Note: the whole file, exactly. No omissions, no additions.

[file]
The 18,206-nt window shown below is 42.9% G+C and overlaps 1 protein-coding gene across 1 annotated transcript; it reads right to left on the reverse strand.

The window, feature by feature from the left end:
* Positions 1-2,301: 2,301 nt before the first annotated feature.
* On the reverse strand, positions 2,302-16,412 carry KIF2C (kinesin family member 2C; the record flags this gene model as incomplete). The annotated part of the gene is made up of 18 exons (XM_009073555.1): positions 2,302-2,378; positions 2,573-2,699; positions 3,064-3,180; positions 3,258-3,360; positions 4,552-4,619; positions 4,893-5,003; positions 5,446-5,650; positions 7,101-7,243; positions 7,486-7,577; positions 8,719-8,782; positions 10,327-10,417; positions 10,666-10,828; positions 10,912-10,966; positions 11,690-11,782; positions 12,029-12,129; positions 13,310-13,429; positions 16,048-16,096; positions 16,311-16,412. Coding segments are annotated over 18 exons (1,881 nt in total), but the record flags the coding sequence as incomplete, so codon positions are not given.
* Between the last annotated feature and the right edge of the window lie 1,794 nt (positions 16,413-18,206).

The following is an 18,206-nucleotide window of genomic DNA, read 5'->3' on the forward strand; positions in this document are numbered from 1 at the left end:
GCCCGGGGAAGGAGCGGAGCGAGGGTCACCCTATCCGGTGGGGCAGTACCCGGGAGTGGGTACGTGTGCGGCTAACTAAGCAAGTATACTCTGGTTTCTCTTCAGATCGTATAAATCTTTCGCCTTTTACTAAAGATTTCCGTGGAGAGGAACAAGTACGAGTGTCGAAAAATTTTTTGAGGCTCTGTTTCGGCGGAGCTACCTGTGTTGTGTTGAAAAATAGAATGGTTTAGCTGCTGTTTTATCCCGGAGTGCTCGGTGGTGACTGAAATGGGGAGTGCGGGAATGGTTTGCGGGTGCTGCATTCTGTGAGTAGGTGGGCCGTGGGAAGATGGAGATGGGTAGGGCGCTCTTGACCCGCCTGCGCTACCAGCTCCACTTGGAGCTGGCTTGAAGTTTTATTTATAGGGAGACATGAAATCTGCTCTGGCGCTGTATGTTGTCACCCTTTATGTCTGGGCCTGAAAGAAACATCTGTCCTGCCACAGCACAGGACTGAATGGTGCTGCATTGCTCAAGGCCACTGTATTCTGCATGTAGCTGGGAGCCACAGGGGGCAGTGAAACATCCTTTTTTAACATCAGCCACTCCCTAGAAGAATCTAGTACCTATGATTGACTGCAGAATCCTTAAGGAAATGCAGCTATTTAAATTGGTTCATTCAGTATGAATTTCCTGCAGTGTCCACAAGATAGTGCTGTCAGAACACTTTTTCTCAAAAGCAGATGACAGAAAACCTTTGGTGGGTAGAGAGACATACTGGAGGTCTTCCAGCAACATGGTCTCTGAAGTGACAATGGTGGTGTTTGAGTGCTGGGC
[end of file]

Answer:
The 18,206-nt window shown below is 42.9% G+C and overlaps 1 protein-coding gene across 1 annotated transcript; it reads right to left on the reverse strand.

The window, feature by feature from the left end:
* Positions 1-2,301: 2,301 nt before the first annotated feature.
* On the reverse strand, positions 2,302-16,412 carry KIF2C (kinesin family member 2C; the record flags this gene model as incomplete). The annotated part of the gene is made up of 18 exons (XM_009073555.1): positions 2,302-2,378; positions 2,573-2,699; positions 3,064-3,180; positions 3,258-3,360; positions 4,552-4,619; positions 4,893-5,003; positions 5,446-5,650; positions 7,101-7,243; positions 7,486-7,577; positions 8,719-8,782; positions 10,327-10,417; positions 10,666-10,828; positions 10,912-10,966; positions 11,690-11,782; positions 12,029-12,129; positions 13,310-13,429; positions 16,048-16,096; positions 16,311-16,412. Coding segments are annotated over 18 exons (1,881 nt in total), but the record flags the coding sequence as incomplete, so codon positions are not given.
* Between the last annotated feature and the right edge of the window lie 1,794 nt (positions 16,413-18,206).

The following is an 18,206-nucleotide window of genomic DNA, read 5'->3' on the forward strand; positions in this document are numbered from 1 at the left end:
GCCCGGGGAAGGAGCGGAGCGAGGGTCACCCTATCCGGTGGGGCAGTACCCGGGAGTGGGTACGTGTGCGGCTAACTAAGCAAGTATACTCTGGTTTCTCTTCAGATCGTATAAATCTTTCGCCTTTTACTAAAGATTTCCGTGGAGAGGAACAAGTACGAGTGTCGAAAAATTTTTTGAGGCTCTGTTTCGGCGGAGCTACCTGTGTTGTGTTGAAAAATAGAATGGTTTAGCTGCTGTTTTATCCCGGAGTGCTCGGTGGTGACTGAAATGGGGAGTGCGGGAATGGTTTGCGGGTGCTGCATTCTGTGAGTAGGTGGGCCGTGGGAAGATGGAGATGGGTAGGGCGCTCTTGACCCGCCTGCGCTACCAGCTCCACTTGGAGCTGGCTTGAAGTTTTATTTATAGGGAGACATGAAATCTGCTCTGGCGCTGTATGTTGTCACCCTTTATGTCTGGGCCTGAAAGAAACATCTGTCCTGCCACAGCACAGGACTGAATGGTGCTGCATTGCTCAAGGCCACTGTATTCTGCATGTAGCTGGGAGCCACAGGGGGCAGTGAAACATCCTTTTTTAACATCAGCCACTCCCTAGAAGAATCTAGTACCTATGATTGACTGCAGAATCCTTAAGGAAATGCAGCTATTTAAATTGGTTCATTCAGTATGAATTTCCTGCAGTGTCCACAAGATAGTGCTGTCAGAACACTTTTTCTCAAAAGCAGATGACAGAAAACCTTTGGTGGGTAGAGAGACATACTGGAGGTCTTCCAGCAACATGGTCTCTGAAGTGACAATGGTGGTGTTTGAGTGCTGGGC